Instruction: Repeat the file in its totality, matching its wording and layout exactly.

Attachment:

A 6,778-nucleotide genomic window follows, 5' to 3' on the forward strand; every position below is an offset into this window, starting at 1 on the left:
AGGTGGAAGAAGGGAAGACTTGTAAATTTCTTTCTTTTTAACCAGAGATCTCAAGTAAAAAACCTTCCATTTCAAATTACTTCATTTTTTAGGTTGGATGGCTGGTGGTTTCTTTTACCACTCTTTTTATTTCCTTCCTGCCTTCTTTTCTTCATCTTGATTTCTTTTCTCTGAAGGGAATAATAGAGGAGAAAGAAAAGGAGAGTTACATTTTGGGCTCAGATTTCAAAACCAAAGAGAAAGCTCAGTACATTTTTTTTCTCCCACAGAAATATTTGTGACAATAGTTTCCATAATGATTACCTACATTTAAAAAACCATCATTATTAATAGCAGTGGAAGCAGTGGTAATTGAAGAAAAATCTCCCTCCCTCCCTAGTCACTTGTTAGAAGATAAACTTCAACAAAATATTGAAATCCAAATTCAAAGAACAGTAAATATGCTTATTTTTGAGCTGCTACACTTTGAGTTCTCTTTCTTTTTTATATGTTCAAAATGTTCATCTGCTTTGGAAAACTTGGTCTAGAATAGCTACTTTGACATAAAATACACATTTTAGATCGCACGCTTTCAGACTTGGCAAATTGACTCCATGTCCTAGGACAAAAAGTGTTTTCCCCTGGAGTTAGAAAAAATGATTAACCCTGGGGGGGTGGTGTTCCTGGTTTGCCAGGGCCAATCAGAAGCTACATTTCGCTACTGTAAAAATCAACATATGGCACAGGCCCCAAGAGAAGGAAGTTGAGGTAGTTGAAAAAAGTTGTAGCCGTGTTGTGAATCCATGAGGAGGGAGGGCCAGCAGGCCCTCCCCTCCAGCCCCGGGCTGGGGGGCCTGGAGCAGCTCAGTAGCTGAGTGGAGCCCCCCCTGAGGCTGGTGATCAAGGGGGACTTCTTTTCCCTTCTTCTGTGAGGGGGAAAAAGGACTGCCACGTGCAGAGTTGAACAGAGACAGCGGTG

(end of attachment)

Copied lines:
A 6,778-nucleotide genomic window follows, 5' to 3' on the forward strand; every position below is an offset into this window, starting at 1 on the left:
AGGTGGAAGAAGGGAAGACTTGTAAATTTCTTTCTTTTTAACCAGAGATCTCAAGTAAAAAACCTTCCATTTCAAATTACTTCATTTTTTAGGTTGGATGGCTGGTGGTTTCTTTTACCACTCTTTTTATTTCCTTCCTGCCTTCTTTTCTTCATCTTGATTTCTTTTCTCTGAAGGGAATAATAGAGGAGAAAGAAAAGGAGAGTTACATTTTGGGCTCAGATTTCAAAACCAAAGAGAAAGCTCAGTACATTTTTTTTCTCCCACAGAAATATTTGTGACAATAGTTTCCATAATGATTACCTACATTTAAAAAACCATCATTATTAATAGCAGTGGAAGCAGTGGTAATTGAAGAAAAATCTCCCTCCCTCCCTAGTCACTTGTTAGAAGATAAACTTCAACAAAATATTGAAATCCAAATTCAAAGAACAGTAAATATGCTTATTTTTGAGCTGCTACACTTTGAGTTCTCTTTCTTTTTTATATGTTCAAAATGTTCATCTGCTTTGGAAAACTTGGTCTAGAATAGCTACTTTGACATAAAATACACATTTTAGATCGCACGCTTTCAGACTTGGCAAATTGACTCCATGTCCTAGGACAAAAAGTGTTTTCCCCTGGAGTTAGAAAAAATGATTAACCCTGGGGGGGTGGTGTTCCTGGTTTGCCAGGGCCAATCAGAAGCTACATTTCGCTACTGTAAAAATCAACATATGGCACAGGCCCCAAGAGAAGGAAGTTGAGGTAGTTGAAAAAAGTTGTAGCCGTGTTGTGAATCCATGAGGAGGGAGGGCCAGCAGGCCCTCCCCTCCAGCCCCGGGCTGGGGGGCCTGGAGCAGCTCAGTAGCTGAGTGGAGCCCCCCCTGAGGCTGGTGATCAAGGGGGACTTCTTTTCCCTTCTTCTGTGAGGGGGAAAAAGGACTGCCACGTGCAGAGTTGAACAGAGACAGCGGTG